Economic consequences of visa dispute with US to be ephemeral, mild, analysts say

DAILY SABAH WITH AA
ISTANBUL
Published 09.10.2017 21:59
Updated 09.10.2017 22:01
The U.S. dollar rose to 3.72 against the Turkish lira yesterday, shortly after the suspension of nonimmigrant visa applications for Turkish citizens by the U.S.
The U.S. dollar rose to 3.72 against the Turkish lira yesterday, shortly after the suspension of nonimmigrant visa applications for Turkish citizens by the U.S.

The visa dispute between Turkey and the U.S. that broke out due to the arrest of a U.S. Consulate employee over alleged FETÖ links are not deemed to yield significant economic impacts and the dollar spike is considered temporary, as markets react very quickly to the political crises

After the mutual suspension of visa procedures by Turkey and the U.S. following the arrest of a U.S. employee because of his alleged affiliation with the Gülenist Terror Group (FETÖ), markets and the business world started to discuss possible economic consequences. The business world thinks that the economic impact of this diplomatic row would be temporary and minimal, as markets slow down after a quick reaction.

According to the information obtained from the Turkish Statistical Institute (TurkStat), Turkey's exports to the U.S. have recorded a 33 percent increase during the first eight months of the year and stood at $5.7 billion. The country's imports from the U.S., however, have remained stable and were recorded at $7.9 billion.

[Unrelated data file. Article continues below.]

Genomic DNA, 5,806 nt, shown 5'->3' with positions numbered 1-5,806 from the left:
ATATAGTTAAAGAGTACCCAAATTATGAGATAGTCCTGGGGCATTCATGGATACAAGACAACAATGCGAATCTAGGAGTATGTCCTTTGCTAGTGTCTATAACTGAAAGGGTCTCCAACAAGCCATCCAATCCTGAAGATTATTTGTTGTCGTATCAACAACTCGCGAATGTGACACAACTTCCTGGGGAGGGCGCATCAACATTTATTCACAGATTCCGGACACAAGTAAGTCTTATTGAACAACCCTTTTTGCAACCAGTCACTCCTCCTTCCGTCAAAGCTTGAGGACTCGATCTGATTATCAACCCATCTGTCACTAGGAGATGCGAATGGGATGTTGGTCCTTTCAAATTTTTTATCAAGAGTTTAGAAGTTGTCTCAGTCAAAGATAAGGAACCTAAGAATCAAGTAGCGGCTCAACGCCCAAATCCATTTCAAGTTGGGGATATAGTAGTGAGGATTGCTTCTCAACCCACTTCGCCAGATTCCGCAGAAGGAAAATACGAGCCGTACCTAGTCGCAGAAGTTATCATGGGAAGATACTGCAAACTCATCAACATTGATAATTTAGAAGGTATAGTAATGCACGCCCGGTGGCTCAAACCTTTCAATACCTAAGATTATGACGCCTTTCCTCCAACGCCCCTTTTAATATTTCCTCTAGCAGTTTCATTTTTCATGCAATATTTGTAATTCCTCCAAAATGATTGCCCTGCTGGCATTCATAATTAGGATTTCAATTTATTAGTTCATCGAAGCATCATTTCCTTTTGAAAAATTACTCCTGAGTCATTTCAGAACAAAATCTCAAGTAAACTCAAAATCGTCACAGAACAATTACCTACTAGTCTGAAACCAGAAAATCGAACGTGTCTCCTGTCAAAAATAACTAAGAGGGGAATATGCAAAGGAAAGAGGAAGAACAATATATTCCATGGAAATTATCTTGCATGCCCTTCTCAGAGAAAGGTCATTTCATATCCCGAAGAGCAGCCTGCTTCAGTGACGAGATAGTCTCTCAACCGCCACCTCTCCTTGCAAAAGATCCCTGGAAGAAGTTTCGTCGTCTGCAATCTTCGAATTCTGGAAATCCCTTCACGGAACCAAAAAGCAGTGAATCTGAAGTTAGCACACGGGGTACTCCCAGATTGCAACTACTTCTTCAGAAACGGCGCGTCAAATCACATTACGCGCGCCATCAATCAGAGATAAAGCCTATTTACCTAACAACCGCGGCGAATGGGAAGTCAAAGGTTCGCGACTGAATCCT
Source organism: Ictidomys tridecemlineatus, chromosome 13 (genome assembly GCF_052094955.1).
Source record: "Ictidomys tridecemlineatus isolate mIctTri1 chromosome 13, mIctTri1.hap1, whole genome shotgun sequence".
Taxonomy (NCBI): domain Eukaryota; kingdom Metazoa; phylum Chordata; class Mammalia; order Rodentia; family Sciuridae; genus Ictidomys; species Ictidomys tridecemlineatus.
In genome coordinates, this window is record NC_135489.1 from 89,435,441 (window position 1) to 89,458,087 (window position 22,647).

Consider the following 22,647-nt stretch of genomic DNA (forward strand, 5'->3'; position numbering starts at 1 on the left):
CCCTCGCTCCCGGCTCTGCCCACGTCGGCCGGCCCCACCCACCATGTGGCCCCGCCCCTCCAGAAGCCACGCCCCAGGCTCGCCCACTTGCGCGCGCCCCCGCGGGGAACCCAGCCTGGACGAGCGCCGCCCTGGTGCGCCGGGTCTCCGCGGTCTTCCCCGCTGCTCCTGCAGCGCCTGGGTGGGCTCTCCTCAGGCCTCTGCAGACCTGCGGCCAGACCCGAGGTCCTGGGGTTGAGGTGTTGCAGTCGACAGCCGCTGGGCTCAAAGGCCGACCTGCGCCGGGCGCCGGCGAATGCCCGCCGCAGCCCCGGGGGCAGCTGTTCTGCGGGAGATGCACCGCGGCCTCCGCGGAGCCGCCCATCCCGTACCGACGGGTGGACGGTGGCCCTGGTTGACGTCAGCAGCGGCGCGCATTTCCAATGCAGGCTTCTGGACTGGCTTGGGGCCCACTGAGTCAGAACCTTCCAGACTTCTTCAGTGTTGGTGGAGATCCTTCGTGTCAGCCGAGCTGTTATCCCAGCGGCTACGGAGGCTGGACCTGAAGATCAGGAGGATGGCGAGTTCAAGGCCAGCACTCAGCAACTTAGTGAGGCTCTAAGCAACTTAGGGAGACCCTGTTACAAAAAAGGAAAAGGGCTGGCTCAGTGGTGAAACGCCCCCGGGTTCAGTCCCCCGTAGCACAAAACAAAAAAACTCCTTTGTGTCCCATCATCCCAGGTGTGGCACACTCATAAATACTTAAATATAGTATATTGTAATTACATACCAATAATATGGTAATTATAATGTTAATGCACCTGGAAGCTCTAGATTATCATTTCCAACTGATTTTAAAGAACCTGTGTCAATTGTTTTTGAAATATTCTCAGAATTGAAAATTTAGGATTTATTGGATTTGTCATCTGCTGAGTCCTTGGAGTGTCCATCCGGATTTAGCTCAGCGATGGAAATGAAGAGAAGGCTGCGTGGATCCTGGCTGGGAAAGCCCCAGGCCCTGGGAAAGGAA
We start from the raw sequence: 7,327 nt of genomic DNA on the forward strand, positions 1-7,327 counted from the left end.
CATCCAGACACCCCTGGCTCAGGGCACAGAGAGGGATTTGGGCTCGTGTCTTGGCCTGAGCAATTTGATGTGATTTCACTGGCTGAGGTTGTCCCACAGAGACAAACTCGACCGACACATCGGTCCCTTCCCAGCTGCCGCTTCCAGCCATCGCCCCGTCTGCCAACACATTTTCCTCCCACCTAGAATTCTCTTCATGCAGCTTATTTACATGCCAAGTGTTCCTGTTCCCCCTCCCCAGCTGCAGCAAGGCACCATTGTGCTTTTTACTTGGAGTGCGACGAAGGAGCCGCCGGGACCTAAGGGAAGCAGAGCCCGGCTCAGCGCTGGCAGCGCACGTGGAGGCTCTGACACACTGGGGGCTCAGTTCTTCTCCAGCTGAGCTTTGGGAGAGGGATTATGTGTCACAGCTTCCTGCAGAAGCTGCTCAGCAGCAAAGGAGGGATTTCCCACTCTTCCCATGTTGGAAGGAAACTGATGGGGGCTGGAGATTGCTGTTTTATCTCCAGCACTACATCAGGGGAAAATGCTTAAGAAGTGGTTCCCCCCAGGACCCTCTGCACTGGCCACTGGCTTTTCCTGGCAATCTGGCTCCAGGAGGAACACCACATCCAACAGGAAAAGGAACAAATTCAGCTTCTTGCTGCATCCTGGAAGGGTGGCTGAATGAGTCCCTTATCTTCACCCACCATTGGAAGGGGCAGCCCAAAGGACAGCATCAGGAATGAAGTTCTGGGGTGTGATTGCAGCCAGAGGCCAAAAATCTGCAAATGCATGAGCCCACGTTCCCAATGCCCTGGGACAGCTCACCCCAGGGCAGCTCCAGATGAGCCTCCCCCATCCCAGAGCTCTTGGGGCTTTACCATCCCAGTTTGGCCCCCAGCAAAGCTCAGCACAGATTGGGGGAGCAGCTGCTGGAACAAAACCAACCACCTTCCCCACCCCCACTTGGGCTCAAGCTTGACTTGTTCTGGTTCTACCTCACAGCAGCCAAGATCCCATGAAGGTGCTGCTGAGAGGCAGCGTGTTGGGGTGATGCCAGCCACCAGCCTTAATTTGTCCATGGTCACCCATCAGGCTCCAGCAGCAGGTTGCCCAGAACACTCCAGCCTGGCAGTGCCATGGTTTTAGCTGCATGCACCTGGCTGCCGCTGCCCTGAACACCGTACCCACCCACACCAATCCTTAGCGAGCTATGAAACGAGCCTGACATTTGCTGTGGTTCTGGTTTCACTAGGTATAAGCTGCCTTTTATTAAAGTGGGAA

Because of the financial meltdown in 2008, the bilateral trade volume fell below $12 billion and then gained momentum in 2011, reaching $20.6 billion.

Last year, the bilateral trade volume again fell to $17.5 billion and the share of exports to the U.S. was 4.6 percent, while imports from the U.S. accounted for 5.5 percent of Turkey's total imports.

Following the breakout of the recent visa dispute, Turkish businesspeople expressed hope for a settlement of the issue with common sense in a way that would yield the least harm for both sides.

Turkey-U.S. Business Council Foreign Economic Relations Board (DEİK) Chairman Kamil Ekim Alptekin told Anadolu Agency (AA) that both countries are politically interdependent and the problems should be resolved in a way that will not impact the business environment.

Kibar Holding Chairman Ali Kibar drew attention to the fact that many U.S.-based companies run very lucrative businesses in Turkey and Turkish business people also have investments in the U.S. In that regard, the business world, he said, expects the sound management of the current situation and it must be dealt with common sense. "Markets quickly react with panic, but the momentary and ephemeral reaction does not last long. After a while, the markets will also calm down once the details of the situations are undisclosed," Kibar said.

Analysts also consider that the quick rise in the dollar against the Turkish lira is circumstantial and the markets will soothe soon, therefore they emphasize that the economic impact and the depreciation of the lira is ephemeral.

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